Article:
Yet, the process of making the video essay also taught me how to hone my voice in prose in ways I had not expected. I think a lot of young academics think that scholarship needs to read intelligently – there is a certain vocabulary and toolbox of jargon that comes with academia – and I found I was hiding fairly uncomplicated concepts behind complicated prose in order to sound Professorial. That type of voice doesn’t tend to fly when it comes to video essays; it’s too stilted and dominates the argument. The ideal video essay should let both the audio and the video deliver the argument (which is why I’ve experimented with text only videos in the past); it’s not a conference paper.

 

I tell colleagues and students that a good video essay owes more to a journalistic or broadcasting style. Sentences should be concise, clear, and should roll off the tongue easily (the video essay voice over is a form of performance, after all!). I also tell them that the best “first step” to take is to take the blueprint for your video (which might be an article or a conference paper), throw it away, and ask yourself how you might explain your subject to your mom or dad – someone uninitiated in the language and concepts of Media Studies. That does not mean the ideas articulated are simple or lacking in scholarly rigor – they’re accessible. Fittingly, I have always thought of your voice as being a prime example of this model. I believe, if I remember correctly, that you once practiced journalism and I think that tends to be a really productive background for academics to have because it helps us produce work that can be approached by folks outside the Ivory Tower. So the video essay ended up helping me re-write the prose version into something much more dynamic.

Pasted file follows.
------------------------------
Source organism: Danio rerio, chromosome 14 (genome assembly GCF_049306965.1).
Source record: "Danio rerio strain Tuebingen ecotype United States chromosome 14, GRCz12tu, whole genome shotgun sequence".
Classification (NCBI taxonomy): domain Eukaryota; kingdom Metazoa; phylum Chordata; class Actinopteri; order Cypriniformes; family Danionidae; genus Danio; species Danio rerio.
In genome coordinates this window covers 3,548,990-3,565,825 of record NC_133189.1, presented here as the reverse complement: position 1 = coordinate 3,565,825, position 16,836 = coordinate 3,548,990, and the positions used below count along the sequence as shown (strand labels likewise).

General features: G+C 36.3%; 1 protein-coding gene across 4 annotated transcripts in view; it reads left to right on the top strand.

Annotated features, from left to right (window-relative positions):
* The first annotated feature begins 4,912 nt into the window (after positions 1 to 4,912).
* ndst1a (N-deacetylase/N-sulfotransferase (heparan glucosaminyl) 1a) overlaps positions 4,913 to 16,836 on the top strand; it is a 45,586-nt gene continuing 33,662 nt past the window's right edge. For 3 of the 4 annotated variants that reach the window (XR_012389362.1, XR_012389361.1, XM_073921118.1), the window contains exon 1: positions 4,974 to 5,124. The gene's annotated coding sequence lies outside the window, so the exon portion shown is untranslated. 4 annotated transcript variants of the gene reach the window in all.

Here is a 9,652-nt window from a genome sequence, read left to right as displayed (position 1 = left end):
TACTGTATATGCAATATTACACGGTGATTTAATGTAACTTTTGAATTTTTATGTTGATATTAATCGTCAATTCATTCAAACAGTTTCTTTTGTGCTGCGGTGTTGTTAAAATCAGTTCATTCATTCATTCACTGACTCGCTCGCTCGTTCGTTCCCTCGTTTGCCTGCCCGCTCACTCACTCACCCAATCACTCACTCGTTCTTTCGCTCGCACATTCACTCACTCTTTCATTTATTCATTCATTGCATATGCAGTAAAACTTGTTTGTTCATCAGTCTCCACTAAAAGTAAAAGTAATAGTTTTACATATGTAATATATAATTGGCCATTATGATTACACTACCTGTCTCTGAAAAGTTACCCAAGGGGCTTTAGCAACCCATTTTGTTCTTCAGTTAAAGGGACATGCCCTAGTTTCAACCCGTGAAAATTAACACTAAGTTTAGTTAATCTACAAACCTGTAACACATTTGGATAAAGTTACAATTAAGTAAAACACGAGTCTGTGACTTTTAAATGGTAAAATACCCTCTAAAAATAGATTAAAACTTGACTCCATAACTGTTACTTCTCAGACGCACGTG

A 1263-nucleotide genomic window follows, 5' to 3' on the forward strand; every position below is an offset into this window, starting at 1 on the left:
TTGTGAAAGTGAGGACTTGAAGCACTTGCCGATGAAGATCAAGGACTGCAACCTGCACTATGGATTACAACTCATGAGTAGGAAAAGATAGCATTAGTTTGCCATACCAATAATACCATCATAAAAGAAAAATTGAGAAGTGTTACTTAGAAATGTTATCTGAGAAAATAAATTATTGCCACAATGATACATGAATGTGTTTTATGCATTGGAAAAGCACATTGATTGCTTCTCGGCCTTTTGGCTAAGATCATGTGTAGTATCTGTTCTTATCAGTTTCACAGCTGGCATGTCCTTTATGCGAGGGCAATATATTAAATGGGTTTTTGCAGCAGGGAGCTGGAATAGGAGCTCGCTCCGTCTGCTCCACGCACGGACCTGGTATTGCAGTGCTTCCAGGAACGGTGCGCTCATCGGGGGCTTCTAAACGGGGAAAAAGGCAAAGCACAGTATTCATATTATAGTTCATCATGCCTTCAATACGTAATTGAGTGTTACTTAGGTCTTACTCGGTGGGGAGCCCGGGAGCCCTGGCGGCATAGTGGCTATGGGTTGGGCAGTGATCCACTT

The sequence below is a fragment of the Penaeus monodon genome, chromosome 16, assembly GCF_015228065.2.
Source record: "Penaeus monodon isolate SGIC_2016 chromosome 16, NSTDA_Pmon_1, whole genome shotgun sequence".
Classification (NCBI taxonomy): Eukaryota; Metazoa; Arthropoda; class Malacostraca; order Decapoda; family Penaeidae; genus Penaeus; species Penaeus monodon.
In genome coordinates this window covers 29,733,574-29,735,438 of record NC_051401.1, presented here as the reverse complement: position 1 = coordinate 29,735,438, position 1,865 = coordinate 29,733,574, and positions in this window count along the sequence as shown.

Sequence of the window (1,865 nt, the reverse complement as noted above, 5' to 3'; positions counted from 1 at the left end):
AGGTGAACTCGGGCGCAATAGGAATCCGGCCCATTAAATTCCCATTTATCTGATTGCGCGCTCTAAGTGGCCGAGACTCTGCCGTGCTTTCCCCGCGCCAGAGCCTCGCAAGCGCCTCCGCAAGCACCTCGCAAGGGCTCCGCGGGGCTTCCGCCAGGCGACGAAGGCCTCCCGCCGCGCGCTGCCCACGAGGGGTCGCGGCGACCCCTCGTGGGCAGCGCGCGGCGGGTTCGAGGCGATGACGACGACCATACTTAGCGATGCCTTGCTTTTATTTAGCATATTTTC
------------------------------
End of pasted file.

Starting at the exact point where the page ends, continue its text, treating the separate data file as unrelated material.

Dr. Drew Morton is an Assistant Professor of Mass Communication at Texas A&M University-Texarkana and the co-editor of [in]Transition, the first peer-reviewed journal focused on videographic criticism.  He is also the author of the  book Panel to the Frame: Style, American Comics, and Blockbuster Film.